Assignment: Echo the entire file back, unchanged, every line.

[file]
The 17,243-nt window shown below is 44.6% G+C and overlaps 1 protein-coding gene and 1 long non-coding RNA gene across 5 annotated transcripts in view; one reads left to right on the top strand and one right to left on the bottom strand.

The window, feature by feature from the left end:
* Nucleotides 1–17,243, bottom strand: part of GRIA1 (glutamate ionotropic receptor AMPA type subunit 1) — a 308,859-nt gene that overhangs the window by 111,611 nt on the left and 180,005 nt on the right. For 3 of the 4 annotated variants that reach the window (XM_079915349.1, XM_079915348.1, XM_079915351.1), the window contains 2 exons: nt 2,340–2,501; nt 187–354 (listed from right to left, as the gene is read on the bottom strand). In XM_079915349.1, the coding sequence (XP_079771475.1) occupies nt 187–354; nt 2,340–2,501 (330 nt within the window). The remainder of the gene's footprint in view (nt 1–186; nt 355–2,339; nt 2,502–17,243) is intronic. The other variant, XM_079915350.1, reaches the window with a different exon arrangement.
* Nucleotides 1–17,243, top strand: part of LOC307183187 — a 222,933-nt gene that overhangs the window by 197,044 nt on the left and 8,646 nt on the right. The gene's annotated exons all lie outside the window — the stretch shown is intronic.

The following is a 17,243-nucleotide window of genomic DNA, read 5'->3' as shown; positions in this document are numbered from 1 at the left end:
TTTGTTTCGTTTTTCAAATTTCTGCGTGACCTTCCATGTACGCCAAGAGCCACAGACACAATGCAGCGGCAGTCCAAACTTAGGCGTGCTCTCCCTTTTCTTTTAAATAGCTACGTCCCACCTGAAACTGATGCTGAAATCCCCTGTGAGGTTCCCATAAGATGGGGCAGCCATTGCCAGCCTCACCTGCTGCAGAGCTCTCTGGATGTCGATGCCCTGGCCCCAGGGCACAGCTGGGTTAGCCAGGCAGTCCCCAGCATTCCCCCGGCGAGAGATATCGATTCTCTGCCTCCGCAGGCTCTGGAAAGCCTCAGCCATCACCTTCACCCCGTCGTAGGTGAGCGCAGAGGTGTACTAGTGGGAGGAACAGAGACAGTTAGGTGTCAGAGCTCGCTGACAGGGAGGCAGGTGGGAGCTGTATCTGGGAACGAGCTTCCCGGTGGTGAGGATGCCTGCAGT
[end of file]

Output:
The 17,243-nt window shown below is 44.6% G+C and overlaps 1 protein-coding gene and 1 long non-coding RNA gene across 5 annotated transcripts in view; one reads left to right on the top strand and one right to left on the bottom strand.

The window, feature by feature from the left end:
* Nucleotides 1–17,243, bottom strand: part of GRIA1 (glutamate ionotropic receptor AMPA type subunit 1) — a 308,859-nt gene that overhangs the window by 111,611 nt on the left and 180,005 nt on the right. For 3 of the 4 annotated variants that reach the window (XM_079915349.1, XM_079915348.1, XM_079915351.1), the window contains 2 exons: nt 2,340–2,501; nt 187–354 (listed from right to left, as the gene is read on the bottom strand). In XM_079915349.1, the coding sequence (XP_079771475.1) occupies nt 187–354; nt 2,340–2,501 (330 nt within the window). The remainder of the gene's footprint in view (nt 1–186; nt 355–2,339; nt 2,502–17,243) is intronic. The other variant, XM_079915350.1, reaches the window with a different exon arrangement.
* Nucleotides 1–17,243, top strand: part of LOC307183187 — a 222,933-nt gene that overhangs the window by 197,044 nt on the left and 8,646 nt on the right. The gene's annotated exons all lie outside the window — the stretch shown is intronic.

The following is a 17,243-nucleotide window of genomic DNA, read 5'->3' as shown; positions in this document are numbered from 1 at the left end:
TTTGTTTCGTTTTTCAAATTTCTGCGTGACCTTCCATGTACGCCAAGAGCCACAGACACAATGCAGCGGCAGTCCAAACTTAGGCGTGCTCTCCCTTTTCTTTTAAATAGCTACGTCCCACCTGAAACTGATGCTGAAATCCCCTGTGAGGTTCCCATAAGATGGGGCAGCCATTGCCAGCCTCACCTGCTGCAGAGCTCTCTGGATGTCGATGCCCTGGCCCCAGGGCACAGCTGGGTTAGCCAGGCAGTCCCCAGCATTCCCCCGGCGAGAGATATCGATTCTCTGCCTCCGCAGGCTCTGGAAAGCCTCAGCCATCACCTTCACCCCGTCGTAGGTGAGCGCAGAGGTGTACTAGTGGGAGGAACAGAGACAGTTAGGTGTCAGAGCTCGCTGACAGGGAGGCAGGTGGGAGCTGTATCTGGGAACGAGCTTCCCGGTGGTGAGGATGCCTGCAGT